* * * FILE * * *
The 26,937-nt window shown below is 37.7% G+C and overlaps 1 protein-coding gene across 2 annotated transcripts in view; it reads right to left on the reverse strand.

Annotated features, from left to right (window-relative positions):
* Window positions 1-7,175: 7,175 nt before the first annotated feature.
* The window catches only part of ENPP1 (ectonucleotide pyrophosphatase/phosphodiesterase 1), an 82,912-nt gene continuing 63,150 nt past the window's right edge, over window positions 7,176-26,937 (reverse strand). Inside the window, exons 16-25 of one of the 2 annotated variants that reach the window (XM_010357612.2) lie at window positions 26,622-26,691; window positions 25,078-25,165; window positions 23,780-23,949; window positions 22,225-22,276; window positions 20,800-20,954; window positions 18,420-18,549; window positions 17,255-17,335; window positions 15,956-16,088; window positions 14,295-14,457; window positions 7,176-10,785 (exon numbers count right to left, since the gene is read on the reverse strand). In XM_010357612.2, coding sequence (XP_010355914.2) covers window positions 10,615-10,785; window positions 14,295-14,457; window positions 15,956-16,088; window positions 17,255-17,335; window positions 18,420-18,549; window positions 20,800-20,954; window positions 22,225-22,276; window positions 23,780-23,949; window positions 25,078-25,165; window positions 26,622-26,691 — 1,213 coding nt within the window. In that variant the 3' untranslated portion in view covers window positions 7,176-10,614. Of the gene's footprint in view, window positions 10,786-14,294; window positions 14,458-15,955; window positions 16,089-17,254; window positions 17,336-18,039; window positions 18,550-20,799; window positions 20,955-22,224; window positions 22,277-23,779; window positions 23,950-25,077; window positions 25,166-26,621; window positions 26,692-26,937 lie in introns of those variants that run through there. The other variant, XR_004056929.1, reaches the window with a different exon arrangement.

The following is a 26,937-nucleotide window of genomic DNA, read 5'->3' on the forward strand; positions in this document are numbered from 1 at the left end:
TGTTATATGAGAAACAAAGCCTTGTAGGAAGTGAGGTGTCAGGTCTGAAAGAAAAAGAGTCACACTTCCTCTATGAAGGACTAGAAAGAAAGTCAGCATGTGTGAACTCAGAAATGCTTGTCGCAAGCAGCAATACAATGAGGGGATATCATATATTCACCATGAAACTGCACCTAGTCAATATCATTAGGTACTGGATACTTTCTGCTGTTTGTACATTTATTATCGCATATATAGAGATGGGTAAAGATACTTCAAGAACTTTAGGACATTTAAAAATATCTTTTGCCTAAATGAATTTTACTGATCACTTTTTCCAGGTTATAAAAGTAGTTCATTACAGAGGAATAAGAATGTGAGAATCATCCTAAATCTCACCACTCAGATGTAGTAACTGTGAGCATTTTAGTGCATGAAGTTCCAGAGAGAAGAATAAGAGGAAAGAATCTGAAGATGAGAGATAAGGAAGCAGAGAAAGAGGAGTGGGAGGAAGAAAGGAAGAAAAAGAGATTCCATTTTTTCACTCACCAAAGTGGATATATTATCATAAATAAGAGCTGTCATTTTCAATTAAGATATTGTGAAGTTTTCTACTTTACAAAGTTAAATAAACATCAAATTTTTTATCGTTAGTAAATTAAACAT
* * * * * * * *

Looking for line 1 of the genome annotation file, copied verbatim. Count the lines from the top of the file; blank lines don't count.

The 26,937-nt window shown below is 37.7% G+C and overlaps 1 protein-coding gene across 2 annotated transcripts in view; it reads right to left on the reverse strand.